2) The ridership numbers are also basically made up, using very limited study. These three stations could have overlapping walksheds depending upon their final location. And much of the riderhsip predictions is simply based on the buses going by. However, Metro has repeatedly stated the difficulties of serving an Avalon Station with buses, and the poor walkability of some proposed locations. It is quite likely that current bus routes on 35th Ave will be run towards Alaska Junction in the future anyway. Why not just serve them there?

    3) The Port has stated publicly that they are open to considering providing funding for a tunnel — especially if it helps protect Port operations and freight movement.

    4) Tunneling could save considerably more than 90 units, especially if a Purple Line avoided taking at least that many units just down in the Youngstown neighborhood.

    5) An all-elevated line means running a guideway at 130+ feet in the air across the diverse, low-income, and historically-significant neighborhood of Youngstown. Running across the dell between two ridges suggests significant costs for noise mitigation — certainly more than was spent down in Tukwila. And why the heck did we just spend billions to tear down a viaduct that supporters claimed separated the neighborhood only to build a new one?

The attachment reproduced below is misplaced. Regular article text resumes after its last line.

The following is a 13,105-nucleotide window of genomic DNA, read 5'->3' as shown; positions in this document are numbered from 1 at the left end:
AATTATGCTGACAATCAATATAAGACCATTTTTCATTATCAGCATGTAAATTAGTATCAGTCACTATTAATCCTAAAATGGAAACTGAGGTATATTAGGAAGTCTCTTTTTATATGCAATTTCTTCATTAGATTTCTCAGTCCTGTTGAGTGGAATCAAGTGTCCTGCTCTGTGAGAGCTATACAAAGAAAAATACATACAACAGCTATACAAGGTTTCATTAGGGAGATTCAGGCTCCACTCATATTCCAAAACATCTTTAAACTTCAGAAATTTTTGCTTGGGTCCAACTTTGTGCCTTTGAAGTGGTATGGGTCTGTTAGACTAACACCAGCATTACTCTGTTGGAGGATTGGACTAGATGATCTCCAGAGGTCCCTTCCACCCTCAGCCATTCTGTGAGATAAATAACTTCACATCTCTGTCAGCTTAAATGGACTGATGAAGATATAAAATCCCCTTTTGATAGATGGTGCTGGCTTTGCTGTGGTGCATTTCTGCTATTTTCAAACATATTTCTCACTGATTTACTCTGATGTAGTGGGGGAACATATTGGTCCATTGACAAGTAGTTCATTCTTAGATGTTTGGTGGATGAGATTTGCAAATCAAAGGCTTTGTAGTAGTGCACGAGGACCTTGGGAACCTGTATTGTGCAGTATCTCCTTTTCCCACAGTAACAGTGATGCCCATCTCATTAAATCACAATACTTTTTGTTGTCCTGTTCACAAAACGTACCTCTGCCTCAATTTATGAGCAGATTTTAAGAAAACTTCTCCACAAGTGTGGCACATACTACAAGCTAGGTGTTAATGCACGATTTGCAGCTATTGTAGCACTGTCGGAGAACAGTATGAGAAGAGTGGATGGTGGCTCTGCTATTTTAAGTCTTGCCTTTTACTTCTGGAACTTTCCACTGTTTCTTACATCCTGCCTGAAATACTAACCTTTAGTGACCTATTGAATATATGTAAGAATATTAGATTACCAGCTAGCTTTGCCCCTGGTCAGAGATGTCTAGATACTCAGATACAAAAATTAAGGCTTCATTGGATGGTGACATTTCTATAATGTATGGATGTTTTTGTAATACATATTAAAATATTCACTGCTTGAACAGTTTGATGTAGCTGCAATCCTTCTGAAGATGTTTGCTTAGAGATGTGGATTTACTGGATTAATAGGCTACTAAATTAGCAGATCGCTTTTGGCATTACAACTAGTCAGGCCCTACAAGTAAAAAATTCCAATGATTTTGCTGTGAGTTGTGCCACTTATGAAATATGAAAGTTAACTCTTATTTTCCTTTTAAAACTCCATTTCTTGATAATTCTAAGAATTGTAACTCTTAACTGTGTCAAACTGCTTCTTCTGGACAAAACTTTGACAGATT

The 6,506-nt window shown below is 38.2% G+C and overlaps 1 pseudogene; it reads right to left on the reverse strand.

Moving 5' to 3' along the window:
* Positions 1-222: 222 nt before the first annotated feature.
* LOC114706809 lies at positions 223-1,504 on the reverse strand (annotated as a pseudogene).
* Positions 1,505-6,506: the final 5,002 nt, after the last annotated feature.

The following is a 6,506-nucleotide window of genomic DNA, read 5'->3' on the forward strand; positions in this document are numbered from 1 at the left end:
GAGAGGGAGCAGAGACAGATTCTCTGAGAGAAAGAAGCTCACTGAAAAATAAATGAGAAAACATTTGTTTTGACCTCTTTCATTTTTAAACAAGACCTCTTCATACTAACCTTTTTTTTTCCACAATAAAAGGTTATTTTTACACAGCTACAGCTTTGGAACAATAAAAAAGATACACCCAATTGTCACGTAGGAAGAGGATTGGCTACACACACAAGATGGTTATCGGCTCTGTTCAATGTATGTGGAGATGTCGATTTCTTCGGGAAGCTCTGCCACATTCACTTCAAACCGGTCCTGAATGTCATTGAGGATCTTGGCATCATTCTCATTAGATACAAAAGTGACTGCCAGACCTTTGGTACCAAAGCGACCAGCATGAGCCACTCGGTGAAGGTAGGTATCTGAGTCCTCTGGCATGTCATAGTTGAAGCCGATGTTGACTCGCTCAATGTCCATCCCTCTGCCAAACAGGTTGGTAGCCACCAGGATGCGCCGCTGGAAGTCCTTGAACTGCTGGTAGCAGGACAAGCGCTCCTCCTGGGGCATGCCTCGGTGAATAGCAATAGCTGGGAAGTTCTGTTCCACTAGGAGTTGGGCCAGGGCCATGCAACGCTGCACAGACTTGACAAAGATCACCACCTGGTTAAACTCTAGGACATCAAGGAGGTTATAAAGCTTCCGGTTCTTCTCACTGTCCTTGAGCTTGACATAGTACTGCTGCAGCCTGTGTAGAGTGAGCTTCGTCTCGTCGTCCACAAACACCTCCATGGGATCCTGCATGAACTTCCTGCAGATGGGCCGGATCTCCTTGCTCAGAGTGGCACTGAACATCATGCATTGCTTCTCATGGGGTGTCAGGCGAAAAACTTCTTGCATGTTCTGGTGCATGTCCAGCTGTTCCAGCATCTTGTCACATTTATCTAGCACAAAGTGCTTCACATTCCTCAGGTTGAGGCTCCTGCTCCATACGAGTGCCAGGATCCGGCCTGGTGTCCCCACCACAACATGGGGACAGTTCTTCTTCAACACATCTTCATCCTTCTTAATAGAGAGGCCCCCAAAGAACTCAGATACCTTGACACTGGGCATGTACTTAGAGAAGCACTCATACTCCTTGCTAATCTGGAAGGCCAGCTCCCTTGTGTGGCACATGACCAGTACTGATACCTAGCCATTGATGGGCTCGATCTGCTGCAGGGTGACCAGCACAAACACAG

• 1) We don’t know it’s exactly 700m, but we do ST has generally been in the in the right ballpark at this phase of studying previous projects. Assuming somewhere in 500-900m is safe and any wiggle there doesn’t really change the fundamental “adds cost, loses riders” calculus.

      2) Ridership predictions have been generally equal to or better than ST’s projections for past stations. Ridership at the Avalon station would be driven from walk-ups by people living in the nearby midrise apartments/condos that stretch out to 30th and who today already overload the existing bus stops in the neighborhood. For decades the cities planning has funneled West Seattle’s new density into the Avalon area, with the expectation that new residents there can walk to transit.

      3) There is no way a tunnel at the junction has any impact on port operations or freight movement.

      4) Purple has been off the table for at least 3 months. The remaining tunnel option is blue, and blue has a diagonal cut across 3 blocks of Youngstown approaching the tunnel entrance that appears to take out more homes in that neighborhood than the all-elevated options, which hug the street grid on Delridge and Genessee, only cutting diagonally across 1 block to make the corner. Blue only preserves homes up in the wealthy neighborhoods on top of the hill, and those at a cost to taxpayers of ~7m each.